CKD-MBD is a nearly universal complication of progressive loss of kidney function. Biochemical abnormalities, vascular calcification, and bone fragility constitute the CKD-MBD syndrome. Each is consistently associated with increased risks for morbidity and mortality in large observational studies across the spectrum of CKD.[11],[12],[13] Based on observational and preclinical data and expert opinion, KDOQI an initiative of the National Kidney Foundation, issued its clinical practice guideline for bone metabolism and disease in CKD in 2003,[14] followed by the Kidney Disease: Improving Global Outcomes (KDIGO) CKD-MBD guideline published in 2009, After a KDIGO Controversies Conference held in 2005, the guidelines led to substantial changes in clinical practice, including more frequent laboratory testing of PTH, serum calcium, phosphate, and Vitamin D levels. With the emergence of additional evidence which was reviewed at the 2013 KDIGO Controversies Conference, the KDIGO issued a clinical practice guideline update for the diagnosis, evaluation, prevention, and treatment of CKD-MBD in 2017.[15] Metabolic bone disease is a common complication of CKD and a part of a broad spectrum of disorders of mineral metabolism that occur in this clinical setting and result in skeletal and extraskeletal consequences. Although the histologic examination of undecalcified sections of bone remains the gold standard for the precise diagnosis of renal bone disease, bone biopsy is not widely used in clinical practice due to the invasive nature of the technique. Accordingly, biochemical assessment of disorders of bone and mineral metabolism is the mainstay of the diagnosis and treatment. In addition to the measurements of calcium and phosphorus concentrations, which contribute to hyperparathyroidism, it is essential to obtain a direct index of parathyroid activity by measurements of PTH. Measurements of calcium and phosphorus need to be obtained frequently, and therapy needs to be adjusted according to widely accepted clinical practice guidelines to maintain the calcium and phosphorus concentrations within defined ranges. Accurate assessment of PTH assays remains problematic, even though the assays for PTH have undergone substantial evolution in the past few decades. The early confusion over the interpretation of PTH assays after their initial introduction gave way to a more stable period with the introduction of two-site immunometric assays, which are believed to measure iPTH. This issue complicates practice guidelines such that it seems inappropriate to require rigid adherence to the recommended PTH targets, because the various assays in use may give quantitatively different results. Bone biopsy is the gold standard for diagnosis of renal bone disease,[16] as an invasive procedure and its cost; a bone biopsy is a difficult procedure to do in clinical practice on hemodialysis patients to diagnose BMDs. In clinical practice, serum PTH level is often used together with bone ALP level to assess bone turnover disease, (8.60 ± 1.00), as a noninvasive alternative to bone biopsy.[17]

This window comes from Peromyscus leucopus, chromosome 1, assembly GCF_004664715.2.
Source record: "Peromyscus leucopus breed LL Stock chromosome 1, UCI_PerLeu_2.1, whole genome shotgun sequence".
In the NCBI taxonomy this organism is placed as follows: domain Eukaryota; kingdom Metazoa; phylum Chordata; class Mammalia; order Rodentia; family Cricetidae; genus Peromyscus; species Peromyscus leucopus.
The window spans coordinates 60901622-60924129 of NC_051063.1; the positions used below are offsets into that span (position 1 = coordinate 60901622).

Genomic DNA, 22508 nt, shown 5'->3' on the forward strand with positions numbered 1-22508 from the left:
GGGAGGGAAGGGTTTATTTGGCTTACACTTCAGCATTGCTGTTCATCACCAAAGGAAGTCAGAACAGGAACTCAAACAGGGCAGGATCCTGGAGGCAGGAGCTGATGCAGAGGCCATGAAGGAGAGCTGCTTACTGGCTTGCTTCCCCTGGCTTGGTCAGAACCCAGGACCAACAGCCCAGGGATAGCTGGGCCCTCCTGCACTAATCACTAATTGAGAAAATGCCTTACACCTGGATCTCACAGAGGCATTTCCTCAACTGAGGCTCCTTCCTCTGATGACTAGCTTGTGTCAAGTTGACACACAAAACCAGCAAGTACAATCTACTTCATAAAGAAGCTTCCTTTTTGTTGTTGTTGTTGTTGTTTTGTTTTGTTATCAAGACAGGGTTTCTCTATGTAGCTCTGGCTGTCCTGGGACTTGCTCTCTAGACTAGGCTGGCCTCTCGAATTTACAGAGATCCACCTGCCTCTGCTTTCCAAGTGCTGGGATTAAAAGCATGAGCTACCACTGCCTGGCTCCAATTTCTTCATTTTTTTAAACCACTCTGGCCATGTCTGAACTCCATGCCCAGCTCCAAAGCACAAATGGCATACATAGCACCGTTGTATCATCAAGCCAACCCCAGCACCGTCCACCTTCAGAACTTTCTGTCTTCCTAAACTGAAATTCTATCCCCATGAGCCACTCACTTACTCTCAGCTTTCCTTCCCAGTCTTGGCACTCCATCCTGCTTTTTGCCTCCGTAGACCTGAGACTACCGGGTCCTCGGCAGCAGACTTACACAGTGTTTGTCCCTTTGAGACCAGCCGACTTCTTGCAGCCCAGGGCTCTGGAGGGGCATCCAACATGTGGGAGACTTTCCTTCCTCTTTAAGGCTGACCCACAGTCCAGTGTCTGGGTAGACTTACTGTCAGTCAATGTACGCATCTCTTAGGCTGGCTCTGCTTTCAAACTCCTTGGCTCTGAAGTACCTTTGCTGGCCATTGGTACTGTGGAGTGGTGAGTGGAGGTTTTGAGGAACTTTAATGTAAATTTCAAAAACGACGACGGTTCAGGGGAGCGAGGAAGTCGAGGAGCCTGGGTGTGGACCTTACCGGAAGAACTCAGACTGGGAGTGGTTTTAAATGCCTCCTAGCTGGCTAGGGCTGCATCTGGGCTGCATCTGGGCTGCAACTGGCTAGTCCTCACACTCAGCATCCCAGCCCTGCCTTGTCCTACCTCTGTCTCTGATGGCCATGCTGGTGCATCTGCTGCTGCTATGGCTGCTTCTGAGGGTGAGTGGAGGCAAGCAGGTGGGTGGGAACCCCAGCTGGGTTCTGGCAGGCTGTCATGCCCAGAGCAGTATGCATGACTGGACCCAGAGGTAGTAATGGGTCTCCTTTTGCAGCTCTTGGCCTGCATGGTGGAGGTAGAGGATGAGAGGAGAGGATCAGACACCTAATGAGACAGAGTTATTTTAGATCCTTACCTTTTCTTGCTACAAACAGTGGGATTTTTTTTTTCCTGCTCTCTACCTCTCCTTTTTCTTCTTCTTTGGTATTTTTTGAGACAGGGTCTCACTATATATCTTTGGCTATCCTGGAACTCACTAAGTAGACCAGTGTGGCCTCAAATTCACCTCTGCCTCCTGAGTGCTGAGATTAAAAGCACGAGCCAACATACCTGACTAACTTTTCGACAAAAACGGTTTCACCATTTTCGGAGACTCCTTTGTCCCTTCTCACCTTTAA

PTH levels are also predictors of cardiovascular risk in the general population. A cross-sectional study of a large community-based cohort of 3570 subjects with normal renal function and serum calcium levels found that those whose PTH levels were higher than the normal range of normal (i.e., iPTH >62 pg/ml) were significantly more likely to have coronary heart disease than those whose levels were within normal limits (relative risk in men: 1.67, 95% confidence interval [CI]: 1.26–2.23; relative risk in women: 1.78, 95% CI: 1.22–2.57). Furthermore, the subjects whose PTH levels were in the highest quartile (>32 pg/ml in men and 30 pg/ml in women) were at higher risk of coronary disease than those in the lowest quartile (<17 pg/ml in men and 16 pg/ml in women).[18] The K/DOQI guidelines suggested that iPTH should be in target ranges between 150 and 300 pg/ml for patients with stage 5 CKD.[19]